The Birds And The Bees by Maria Pask and Esther de Vlam
A discussion about the birds and the bees may involve, according to the artists, “…references to nature and reproduction without actually describing human biology or providing any useful insight.” The Birds And The Bees tells of Twinkle’s, Seed’s, Good’s and Ready’s clumsy and inept attempts to understand their roles as independent women of the world. Composed around three acts: ‘exposure’, ‘interpretation’ and ‘confrontation’, they each follow a set of moves that chart various behavioural patterns used to equip oneself in the development from exposed single cell to member of an aggressive collective chain.
Maria Pask and Esther de Vlam developed for this performance props, music and a choreography, executed by five dancers: Vela Arbutina, Melanie Bonajo, Carolin Reichert, Tania Theodorou, and Marianne Viero. Percussion: Simon de Swaaf.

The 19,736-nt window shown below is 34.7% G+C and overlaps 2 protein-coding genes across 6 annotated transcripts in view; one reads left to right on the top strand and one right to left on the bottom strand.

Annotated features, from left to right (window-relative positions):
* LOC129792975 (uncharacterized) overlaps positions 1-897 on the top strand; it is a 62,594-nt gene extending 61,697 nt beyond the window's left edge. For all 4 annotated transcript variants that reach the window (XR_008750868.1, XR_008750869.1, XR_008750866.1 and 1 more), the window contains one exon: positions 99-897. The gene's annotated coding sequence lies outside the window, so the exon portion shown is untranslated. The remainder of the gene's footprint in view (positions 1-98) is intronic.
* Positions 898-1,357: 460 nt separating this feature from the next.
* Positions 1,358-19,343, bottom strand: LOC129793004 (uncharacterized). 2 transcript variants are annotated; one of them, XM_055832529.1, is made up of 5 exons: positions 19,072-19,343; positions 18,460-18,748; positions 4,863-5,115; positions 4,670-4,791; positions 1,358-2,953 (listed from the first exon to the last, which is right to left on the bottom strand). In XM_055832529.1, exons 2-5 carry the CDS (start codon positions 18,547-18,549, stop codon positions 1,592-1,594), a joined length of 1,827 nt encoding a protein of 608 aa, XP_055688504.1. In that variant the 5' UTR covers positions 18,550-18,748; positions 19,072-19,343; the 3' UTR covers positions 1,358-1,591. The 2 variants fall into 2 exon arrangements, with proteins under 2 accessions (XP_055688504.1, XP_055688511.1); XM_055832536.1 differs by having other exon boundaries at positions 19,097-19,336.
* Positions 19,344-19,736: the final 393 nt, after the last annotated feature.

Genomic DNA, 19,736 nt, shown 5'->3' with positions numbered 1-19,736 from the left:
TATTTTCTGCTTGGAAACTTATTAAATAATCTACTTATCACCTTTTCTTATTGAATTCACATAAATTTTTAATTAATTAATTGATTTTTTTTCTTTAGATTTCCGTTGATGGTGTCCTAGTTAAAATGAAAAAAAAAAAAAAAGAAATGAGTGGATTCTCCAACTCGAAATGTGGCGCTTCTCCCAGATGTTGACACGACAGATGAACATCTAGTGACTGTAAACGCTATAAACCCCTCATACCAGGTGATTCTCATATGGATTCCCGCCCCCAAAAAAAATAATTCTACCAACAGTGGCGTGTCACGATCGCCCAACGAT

Storage Piece by Haegue Yang
Context, history, visibility, object, space: these are all familiar and reoccurring words that structure the vocabulary of art production and reception. They are the ‘vessels’ waiting for meaning and value, created by artists, recognized and/or assigned as such by writers and beholders.
“Woman: Let’s take one metal rack here, a product from a company called ‘Otto Kind’. They have developed an industrial module rack system. Quite nice I think. You can assemble them together without any additional tools. Visually they look nice, and I believe they do not look pretentious at all. Super nice material, reasonable priced.”
By means of a dialogue between a man and a woman, Haegue Yang oscillates between abstract ideas on art and the sheer practice of producing it, rumbling through the dense field where (historical) consciousness and (personal) experience meet, and where one wants to find a voice to speak, a place where one is listened to.
Concept and text by Haegue Yang, performed by Sarah Vanhee and Art-Jan de Vries.